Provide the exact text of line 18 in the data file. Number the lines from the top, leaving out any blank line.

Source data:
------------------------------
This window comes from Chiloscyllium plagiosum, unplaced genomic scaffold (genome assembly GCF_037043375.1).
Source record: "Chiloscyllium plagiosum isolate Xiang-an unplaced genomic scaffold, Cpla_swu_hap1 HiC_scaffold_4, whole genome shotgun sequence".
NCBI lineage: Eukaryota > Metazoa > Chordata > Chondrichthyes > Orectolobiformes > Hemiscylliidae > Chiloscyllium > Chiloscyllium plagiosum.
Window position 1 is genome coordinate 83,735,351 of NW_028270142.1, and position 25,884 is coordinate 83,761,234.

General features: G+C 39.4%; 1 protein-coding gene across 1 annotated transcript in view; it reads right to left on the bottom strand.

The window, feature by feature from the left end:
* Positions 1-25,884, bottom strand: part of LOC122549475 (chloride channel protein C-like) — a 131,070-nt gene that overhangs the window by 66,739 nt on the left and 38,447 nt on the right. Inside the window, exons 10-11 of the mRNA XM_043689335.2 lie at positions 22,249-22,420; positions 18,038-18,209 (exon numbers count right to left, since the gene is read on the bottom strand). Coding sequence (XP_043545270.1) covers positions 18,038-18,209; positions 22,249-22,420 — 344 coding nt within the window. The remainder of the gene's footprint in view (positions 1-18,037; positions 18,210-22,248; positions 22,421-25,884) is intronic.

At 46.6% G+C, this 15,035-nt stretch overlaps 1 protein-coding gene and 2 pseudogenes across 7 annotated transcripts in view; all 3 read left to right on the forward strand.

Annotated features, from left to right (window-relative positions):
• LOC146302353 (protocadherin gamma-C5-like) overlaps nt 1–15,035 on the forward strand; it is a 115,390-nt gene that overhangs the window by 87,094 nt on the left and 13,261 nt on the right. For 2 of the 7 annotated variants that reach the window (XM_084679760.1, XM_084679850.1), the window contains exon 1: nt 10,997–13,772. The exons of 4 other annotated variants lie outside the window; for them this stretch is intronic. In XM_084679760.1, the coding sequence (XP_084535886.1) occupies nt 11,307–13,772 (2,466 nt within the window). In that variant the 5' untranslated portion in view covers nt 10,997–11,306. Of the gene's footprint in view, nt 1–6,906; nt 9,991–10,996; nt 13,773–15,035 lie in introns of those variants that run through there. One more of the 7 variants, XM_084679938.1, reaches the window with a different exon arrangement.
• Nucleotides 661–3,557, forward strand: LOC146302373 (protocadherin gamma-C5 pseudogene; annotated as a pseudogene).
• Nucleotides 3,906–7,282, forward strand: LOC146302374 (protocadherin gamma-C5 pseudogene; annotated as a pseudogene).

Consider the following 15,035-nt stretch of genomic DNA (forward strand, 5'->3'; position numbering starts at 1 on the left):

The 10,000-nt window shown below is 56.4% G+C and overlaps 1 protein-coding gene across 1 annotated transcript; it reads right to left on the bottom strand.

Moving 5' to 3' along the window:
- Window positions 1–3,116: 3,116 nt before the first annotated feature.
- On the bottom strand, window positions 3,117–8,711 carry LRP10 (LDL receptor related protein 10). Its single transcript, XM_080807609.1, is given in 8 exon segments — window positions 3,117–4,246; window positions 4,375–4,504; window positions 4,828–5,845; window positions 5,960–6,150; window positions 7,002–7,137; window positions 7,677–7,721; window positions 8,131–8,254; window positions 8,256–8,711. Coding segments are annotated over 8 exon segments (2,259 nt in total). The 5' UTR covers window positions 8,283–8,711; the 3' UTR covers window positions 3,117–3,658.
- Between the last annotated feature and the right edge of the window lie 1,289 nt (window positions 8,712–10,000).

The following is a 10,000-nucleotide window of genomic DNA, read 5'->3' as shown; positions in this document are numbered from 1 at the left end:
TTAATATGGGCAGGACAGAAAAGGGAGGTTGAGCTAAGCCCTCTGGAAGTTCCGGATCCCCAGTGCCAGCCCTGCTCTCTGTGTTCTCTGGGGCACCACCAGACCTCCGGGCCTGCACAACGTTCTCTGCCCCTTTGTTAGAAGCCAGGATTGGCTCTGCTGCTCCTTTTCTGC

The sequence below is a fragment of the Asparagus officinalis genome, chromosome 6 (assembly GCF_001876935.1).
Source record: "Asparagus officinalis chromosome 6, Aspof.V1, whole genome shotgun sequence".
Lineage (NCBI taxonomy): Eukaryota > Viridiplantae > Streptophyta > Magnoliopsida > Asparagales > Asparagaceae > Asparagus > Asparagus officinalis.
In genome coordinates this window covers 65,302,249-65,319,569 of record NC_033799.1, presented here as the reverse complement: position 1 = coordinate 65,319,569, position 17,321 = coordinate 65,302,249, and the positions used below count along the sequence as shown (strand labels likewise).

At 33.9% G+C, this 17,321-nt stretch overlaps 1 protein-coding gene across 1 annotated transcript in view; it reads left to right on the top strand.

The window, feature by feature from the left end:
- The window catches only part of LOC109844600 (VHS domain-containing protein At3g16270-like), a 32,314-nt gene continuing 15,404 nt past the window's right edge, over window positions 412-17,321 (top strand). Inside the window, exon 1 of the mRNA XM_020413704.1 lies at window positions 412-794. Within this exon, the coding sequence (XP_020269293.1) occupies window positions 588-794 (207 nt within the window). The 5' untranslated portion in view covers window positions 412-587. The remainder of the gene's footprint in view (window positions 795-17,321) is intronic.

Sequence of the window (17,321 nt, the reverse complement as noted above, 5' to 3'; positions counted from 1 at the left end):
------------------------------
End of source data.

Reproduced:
- Between the last annotated feature and the right edge of the window lie 1,289 nt (window positions 8,712–10,000).